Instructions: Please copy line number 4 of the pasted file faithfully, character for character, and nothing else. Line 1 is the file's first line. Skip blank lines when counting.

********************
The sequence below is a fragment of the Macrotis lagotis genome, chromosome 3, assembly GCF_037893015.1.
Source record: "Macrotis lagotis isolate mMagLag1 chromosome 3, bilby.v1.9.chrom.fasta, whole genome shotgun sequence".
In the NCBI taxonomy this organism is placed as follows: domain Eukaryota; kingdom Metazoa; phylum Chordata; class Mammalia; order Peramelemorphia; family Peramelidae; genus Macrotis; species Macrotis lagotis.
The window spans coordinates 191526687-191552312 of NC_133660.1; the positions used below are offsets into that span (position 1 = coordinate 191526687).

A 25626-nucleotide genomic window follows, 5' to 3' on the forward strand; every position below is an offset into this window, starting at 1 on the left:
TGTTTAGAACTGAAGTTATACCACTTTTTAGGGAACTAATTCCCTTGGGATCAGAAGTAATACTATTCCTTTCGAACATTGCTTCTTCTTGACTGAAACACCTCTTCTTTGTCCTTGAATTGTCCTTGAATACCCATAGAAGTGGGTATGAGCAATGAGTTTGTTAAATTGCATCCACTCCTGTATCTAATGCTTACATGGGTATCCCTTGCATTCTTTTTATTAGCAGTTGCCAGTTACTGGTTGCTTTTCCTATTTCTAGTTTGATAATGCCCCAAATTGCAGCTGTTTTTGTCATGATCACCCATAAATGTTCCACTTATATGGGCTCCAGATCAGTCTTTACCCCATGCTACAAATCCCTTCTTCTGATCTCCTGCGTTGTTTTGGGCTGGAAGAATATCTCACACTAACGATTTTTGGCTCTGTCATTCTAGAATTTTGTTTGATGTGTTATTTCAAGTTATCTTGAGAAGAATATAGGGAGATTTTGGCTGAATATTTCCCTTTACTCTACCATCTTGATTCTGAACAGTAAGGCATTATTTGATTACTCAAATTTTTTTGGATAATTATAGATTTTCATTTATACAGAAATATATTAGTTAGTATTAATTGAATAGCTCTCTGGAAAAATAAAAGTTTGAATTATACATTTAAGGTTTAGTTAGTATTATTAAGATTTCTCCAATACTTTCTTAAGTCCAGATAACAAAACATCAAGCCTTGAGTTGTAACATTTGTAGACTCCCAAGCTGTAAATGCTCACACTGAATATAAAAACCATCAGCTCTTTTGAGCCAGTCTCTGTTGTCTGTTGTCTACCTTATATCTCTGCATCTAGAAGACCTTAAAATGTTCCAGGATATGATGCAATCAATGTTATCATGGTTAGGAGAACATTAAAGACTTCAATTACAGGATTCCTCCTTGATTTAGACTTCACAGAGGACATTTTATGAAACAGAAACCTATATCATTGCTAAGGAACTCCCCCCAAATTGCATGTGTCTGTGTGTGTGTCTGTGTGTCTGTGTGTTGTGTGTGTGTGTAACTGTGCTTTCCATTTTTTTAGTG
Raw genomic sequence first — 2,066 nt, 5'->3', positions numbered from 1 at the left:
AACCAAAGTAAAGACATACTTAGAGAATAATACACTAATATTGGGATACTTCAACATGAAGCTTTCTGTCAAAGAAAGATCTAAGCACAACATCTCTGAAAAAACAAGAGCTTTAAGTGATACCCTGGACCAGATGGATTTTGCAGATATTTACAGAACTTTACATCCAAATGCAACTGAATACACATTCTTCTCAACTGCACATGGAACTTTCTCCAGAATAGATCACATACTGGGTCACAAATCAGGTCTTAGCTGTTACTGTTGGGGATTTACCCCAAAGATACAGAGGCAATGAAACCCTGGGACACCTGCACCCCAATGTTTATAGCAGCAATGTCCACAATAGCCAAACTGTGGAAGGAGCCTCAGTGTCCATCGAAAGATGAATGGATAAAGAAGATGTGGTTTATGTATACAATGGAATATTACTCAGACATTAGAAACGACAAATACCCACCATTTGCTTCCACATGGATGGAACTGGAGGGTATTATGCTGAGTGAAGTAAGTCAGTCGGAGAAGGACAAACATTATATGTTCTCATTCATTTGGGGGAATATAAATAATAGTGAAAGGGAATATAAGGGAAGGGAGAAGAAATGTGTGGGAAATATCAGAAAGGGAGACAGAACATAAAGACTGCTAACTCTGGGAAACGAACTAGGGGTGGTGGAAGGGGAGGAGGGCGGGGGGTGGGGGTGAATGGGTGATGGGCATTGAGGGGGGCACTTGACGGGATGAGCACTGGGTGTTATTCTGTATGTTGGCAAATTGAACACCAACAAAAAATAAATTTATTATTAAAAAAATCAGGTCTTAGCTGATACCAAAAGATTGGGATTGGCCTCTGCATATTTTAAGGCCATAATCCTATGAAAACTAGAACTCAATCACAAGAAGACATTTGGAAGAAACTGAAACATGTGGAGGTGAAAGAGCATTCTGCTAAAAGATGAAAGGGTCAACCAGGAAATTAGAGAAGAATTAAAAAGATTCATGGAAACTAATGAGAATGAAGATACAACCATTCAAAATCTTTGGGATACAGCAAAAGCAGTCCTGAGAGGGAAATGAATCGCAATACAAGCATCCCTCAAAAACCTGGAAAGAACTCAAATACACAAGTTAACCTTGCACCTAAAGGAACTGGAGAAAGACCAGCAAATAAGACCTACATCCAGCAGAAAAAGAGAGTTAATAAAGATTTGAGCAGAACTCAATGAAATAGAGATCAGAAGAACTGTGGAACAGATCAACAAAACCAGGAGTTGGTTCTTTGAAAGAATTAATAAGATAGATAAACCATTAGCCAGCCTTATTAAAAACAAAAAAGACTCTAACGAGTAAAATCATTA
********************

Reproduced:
The window spans coordinates 191526687-191552312 of NC_133660.1; the positions used below are offsets into that span (position 1 = coordinate 191526687).